The recent floods in the UK have captured the imagination of the media and general population. The relationship between flood events and the human population have undeniably been highlighted by the UK media in the last week, with BBC articles such as Why do people buy houses in places prone to flooding? clearly outlining the interactions between humans and the natural environment.
This article clearly outlines the ways in which humans relate to rivers before and during flood events. Much research has been conducted into the effects of flooding with the effects of flood events being felt and seen for many months afterwards. The BBC article, raise the point that whilst damp or a bit of subsidence may deter prospective home-buyers, living on a floodplain does not, the article then goes onto explore the reasons why.
Considering the physical processes at play during a flood has been considered in many contexts by Geographers. Tadaki et al.’s (2012) recent paper ‘Nature, culture, and the work of physical geography’ in Transactions of the Institute of British Geographers discusses the implications of a cultural turn in physical geography. This paper makes thought-provoking points and concludes by stating ‘(it is about) realising all physical geography is applied and that all physical geography is relevant. It is the questions of ‘applied to what?’ and ‘relevant to whom?’ which need to be considered more carefully’ (Tadaki et al., 2012: 560)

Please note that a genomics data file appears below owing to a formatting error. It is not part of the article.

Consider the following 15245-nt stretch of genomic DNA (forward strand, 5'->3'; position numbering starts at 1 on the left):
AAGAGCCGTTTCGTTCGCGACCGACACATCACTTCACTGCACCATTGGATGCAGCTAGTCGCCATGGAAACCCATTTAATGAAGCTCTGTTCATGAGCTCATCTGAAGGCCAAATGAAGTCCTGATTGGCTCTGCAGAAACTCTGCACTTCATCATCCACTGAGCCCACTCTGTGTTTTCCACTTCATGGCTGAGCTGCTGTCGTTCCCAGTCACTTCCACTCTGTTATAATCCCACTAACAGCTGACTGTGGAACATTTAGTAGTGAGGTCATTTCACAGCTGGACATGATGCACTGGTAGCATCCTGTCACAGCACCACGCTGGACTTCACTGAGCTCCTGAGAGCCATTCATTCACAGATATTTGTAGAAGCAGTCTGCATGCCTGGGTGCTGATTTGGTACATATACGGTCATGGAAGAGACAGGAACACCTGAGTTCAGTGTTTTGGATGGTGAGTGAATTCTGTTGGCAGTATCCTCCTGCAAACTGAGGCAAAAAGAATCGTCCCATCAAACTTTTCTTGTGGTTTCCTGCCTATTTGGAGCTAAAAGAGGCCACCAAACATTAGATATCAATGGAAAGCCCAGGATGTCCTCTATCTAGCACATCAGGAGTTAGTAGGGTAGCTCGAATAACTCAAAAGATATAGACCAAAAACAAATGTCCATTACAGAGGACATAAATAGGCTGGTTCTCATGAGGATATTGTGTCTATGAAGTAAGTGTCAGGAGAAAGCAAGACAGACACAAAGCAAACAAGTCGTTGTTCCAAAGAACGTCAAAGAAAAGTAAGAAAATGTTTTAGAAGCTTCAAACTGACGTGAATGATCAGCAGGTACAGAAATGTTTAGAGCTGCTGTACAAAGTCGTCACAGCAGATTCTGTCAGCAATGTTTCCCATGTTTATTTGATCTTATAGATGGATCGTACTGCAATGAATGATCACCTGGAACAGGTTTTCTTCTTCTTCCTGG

It was intriguing to read this paper alongside the daily news articles which were being released. Tadaki et al. raise important questions about the cultural considerations and implications of research which involve the physical environment. Recent flood events prove the significance of research but also lead to enquiries as to how research is interpreted by the public and what knowledge is relevant with one resident in Barford’s article feeling that the ‘inconvenience’ of a flood every few years was worth it to live in such an attractive and convenient location.
Tadaki, M., Salmon, J., Le Heron, R. and Brierley, G. (2012) Nature, culture, and the work of physical geography Transactions of the Institute of British Geographers, 37 (4) 547-562
Why do people buy houses in places prone to flooding? BBC News 29th November 2012